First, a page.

The white and red icon which defaults at the center of the scene. The 3D Cursor is used as a reference point for many operations in the 3D viewport.
The main visual editor in Blender where the 3D scene can be viewed.
A third-party extension which can be installed in Blender to extend functionality or simplify a function. Find the best Blender Add-Ons here.
A greyscale image used as an input to an alpha socket in a node. Purely black areas of the image will be purely transparent. Pure white areas will not be transparent at all. Grey areas will be translucent based on how dark or light they are.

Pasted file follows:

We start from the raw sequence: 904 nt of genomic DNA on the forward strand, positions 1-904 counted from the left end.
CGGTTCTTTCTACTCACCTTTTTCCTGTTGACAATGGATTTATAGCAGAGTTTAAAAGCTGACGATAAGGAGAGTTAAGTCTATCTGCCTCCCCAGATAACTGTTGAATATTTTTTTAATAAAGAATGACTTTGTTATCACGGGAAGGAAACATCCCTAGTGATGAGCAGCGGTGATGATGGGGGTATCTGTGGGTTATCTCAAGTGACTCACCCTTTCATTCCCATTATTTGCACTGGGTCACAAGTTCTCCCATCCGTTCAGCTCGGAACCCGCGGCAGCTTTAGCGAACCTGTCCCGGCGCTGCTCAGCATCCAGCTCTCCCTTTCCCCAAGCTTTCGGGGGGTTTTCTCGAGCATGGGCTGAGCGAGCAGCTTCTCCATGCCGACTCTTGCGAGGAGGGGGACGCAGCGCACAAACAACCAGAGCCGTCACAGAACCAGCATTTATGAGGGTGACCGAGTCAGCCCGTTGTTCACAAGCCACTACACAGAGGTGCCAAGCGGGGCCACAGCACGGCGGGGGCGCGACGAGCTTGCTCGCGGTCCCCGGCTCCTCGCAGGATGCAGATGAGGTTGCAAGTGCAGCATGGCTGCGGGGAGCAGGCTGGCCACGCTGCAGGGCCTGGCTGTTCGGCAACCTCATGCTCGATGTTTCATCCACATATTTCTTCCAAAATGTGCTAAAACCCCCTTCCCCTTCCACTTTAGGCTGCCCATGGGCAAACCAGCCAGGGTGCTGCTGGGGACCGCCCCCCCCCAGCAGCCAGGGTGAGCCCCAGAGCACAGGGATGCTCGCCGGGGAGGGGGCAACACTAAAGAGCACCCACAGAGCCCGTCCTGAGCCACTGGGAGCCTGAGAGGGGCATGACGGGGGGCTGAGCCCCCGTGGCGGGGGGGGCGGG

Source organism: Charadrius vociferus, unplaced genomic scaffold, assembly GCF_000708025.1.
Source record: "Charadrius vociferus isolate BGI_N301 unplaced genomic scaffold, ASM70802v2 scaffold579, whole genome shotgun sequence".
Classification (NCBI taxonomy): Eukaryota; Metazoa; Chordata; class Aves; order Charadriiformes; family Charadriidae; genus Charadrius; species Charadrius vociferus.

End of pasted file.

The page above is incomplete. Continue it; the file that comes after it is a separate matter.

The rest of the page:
A Blender modifier which creates instanced copies of the object and then arranges them according to settings established by a user in the modifier properties panel.
A feature introduced in Blender 3.0 to organize and quickly import objects, materials, collections and more. A full guide on the Asset browser can be found here.
The shape of a bevel as seen from its side. These default to “Superellipse” but can be customized.
A Creative Commons license which allows full use of an asset (personal or commercial) without requiring attribution to the creator.
A node-based editor in Blender which allows for image post-processing after a rendered image is complete. We can non-destructively adjust the look of a rendered image using this editor.
Blender’s built-in ray-tracing render engine. A very realistic render engine, but demanding on memory.
A modifier in Blender which reduces the geometry of a mesh while striving to maintain the object’s shape. It’s a great tool to significantly reduce the face count of an object and make it more efficient.